There’s been an explosive renaissance in science fiction and fantasy TV and film programming for quite some time now. Yet, there’s still room for more. The complex nature of most science fiction and fantasy series means that TV adaptations are often a better choice, but I’m not picky: I just want to see these eight novels or series on the screen in some capacity.
The Warrior’s Apprentice, Lois McMaster Bujold (The Vorkosigan Saga)
In The Sorcerer’s Apprentice, a famous segment from the Disney film Fantasia, a naïve and hapless Mickey Mouse casts a magic spell that results in a hilariously escalating disaster. If the title of the first novel in The Vorkosigan Saga sounds like a play on that, well, that’s because it is. Except that instead of an uncontrollable army of water-obsessed brooms, our 17-year-old protagonist, Miles Vorkosigan, ends up in charge of an entire spaceship fleet of mercenaries, thanks to a series of increasingly comical misunderstandings and improvisations. That leads to political consequences of galactic proportions.
The Warrior’s Apprentice is a galloping romp of a book. Miles Vorkosigan is one of the most fantastic science-fiction characters ever written, and it’s a crime that he has yet to be brought to life on screen. Perhaps part of the reason he hasn’t is that he’s visibly disabled: an assassination attempt while his mother was pregnant resulted in prenatal damage that even advanced medicine wasn’t able to fully repair. Miles’s growth is stunted and his bones brittle, and as a result, the prejudiced and aristocratic society of his homeworld is ready to write him off as weak and inconsequential. The brilliance of his character is in how Miles refuses to accept his own limitations, relentlessly seeking a path to greatness in spite of—or maybe because of—every seemingly insurmountable obstacle in his way.
Kushiel’s Dart, Jacqueline Carey (Kushiel’s Legacy)
Game of Thrones proved that combining sensuality with fantasy is a compelling draw. Kushiel’s Dart, a story of courtesans, angels, politics, and intrigue, focuses on the unlikely heroine Phèdre nó Delaunay, who is born with a red mote in her eye—which portends that she is destined to find pleasure in pain. She’s sold as an indentured servant to a nobleman who trains her to be not only a courtesan but a spy, eventually embroiling her in a plot to overthrow her entire nation.
Though it’s not appropriate for kids, a screen adaptation could be a celebration and examination of the darker and thornier sides of human sexuality. The novel is beautiful and carnal in a way that few American productions allow themselves to be, and it would be fascinating to bring something so intelligent, ethereal, and unapologetically sexual to the screen.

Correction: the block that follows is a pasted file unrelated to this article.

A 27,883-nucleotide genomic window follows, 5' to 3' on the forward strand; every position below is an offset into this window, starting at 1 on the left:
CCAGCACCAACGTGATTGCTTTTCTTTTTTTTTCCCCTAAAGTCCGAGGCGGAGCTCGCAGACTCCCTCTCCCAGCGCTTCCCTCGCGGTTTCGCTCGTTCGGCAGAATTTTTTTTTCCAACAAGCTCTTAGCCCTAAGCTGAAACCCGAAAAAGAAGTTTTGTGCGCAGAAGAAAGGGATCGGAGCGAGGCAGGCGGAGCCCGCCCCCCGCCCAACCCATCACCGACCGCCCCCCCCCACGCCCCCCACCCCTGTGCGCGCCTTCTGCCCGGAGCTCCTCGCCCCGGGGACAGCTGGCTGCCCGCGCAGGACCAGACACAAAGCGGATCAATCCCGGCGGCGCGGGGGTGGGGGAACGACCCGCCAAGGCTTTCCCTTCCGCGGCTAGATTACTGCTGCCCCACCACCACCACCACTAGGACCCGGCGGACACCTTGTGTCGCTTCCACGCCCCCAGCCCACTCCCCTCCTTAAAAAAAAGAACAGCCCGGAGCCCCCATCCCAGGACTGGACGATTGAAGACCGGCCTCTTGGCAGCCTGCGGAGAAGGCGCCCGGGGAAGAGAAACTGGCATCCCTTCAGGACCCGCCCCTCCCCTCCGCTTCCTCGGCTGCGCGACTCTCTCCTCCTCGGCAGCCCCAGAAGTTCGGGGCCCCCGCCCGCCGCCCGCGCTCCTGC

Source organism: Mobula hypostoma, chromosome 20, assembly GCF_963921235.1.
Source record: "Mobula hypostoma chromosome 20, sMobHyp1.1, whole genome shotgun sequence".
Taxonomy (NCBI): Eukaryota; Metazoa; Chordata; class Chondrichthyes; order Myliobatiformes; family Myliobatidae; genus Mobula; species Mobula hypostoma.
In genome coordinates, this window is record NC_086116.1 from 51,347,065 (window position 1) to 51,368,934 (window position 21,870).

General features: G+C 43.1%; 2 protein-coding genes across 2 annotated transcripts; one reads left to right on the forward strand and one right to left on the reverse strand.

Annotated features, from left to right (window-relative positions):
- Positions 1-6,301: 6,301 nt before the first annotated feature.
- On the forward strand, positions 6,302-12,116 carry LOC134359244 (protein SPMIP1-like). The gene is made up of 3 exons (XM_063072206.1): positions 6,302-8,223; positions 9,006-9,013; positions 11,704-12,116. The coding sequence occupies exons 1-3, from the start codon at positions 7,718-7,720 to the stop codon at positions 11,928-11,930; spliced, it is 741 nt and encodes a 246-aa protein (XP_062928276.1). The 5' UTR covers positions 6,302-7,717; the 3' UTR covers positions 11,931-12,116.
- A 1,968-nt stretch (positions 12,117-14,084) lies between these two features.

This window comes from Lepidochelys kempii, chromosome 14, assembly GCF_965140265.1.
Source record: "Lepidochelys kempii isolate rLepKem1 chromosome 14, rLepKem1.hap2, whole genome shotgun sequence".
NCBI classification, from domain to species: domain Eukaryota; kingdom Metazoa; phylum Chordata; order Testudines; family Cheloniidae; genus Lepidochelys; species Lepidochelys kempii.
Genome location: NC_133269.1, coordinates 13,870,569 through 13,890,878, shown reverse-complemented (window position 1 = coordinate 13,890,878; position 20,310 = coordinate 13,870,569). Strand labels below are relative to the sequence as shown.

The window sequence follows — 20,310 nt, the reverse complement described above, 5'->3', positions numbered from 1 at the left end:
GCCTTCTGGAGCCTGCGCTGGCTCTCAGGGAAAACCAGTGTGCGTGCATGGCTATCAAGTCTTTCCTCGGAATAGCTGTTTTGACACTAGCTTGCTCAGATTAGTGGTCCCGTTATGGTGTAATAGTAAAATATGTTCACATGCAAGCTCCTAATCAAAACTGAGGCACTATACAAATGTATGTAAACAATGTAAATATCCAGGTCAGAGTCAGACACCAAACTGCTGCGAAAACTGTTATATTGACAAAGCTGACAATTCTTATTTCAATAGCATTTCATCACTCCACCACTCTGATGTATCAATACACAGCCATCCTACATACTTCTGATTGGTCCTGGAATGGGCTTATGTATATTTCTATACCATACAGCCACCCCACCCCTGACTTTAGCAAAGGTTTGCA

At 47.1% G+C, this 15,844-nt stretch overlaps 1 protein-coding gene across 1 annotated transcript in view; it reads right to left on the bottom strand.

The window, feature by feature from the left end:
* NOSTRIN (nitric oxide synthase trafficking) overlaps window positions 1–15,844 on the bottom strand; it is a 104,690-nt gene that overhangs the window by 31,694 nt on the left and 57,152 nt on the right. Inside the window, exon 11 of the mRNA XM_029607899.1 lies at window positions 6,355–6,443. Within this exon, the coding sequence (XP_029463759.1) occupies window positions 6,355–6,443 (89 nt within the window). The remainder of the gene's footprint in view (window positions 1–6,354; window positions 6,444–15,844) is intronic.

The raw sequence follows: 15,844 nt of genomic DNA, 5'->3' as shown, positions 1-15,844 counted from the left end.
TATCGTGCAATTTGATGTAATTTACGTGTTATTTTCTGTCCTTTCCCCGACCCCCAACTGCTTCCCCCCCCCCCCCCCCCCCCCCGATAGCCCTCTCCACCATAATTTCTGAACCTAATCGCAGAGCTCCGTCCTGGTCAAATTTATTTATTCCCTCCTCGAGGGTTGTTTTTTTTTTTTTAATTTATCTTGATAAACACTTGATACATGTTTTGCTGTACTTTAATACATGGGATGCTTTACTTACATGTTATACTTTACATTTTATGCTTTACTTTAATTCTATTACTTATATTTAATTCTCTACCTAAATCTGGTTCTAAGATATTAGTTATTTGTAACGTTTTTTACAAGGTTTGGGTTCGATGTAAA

The Caves of Steel, Isaac Asimov (The Robot Series)
Isaac Asimov is one of the greats of early science fiction. He was a monstrously prolific author who wrote or edited more than 500 books in his lifetime, and who coined the term “robotics” in a 1941 short story.
While his Elijah Baley books are less well-known, they’re my favorites, possibly because they were the first Asimov books I read as a kid. Asimov has said he wrote The Caves of Steel as an exercise to prove that science fiction could be incorporated into other genres; in this case, the murder-mystery genre. The book, which is set in a far-future Earth where massive overpopulation has prompted humanity’s retreat into cities isolated from the outside world, centers on New York police detective Elijah Baley. He’s forced to collaborate with a disturbingly human-like robot to investigate a homicide—and is quickly drawn into a mystery that’s deeply political and more dangerous than it seems. It leads to shocking discoveries about himself and the world he lives in.
An adaptation of this novel aired on the BBC in 1964, but at the time, the network had the historically tragic habit of erasing its master tapes for reuse, so almost none of the footage survived.
Daggerspell, Katharine Kerr (Deverry Cycle)
For a textbook example of “epic fantasy,” look no further than the Deverry Cycle novels. The first, Daggerspell, was released in 1986, and the most recent (Sword of Fire) came out in 2020. The story they contain—which is massive and sprawling and complicated and wonderful—begins with a star-crossed romance, the tragic outcome of which has consequences that echo across worlds, generations, and time itself.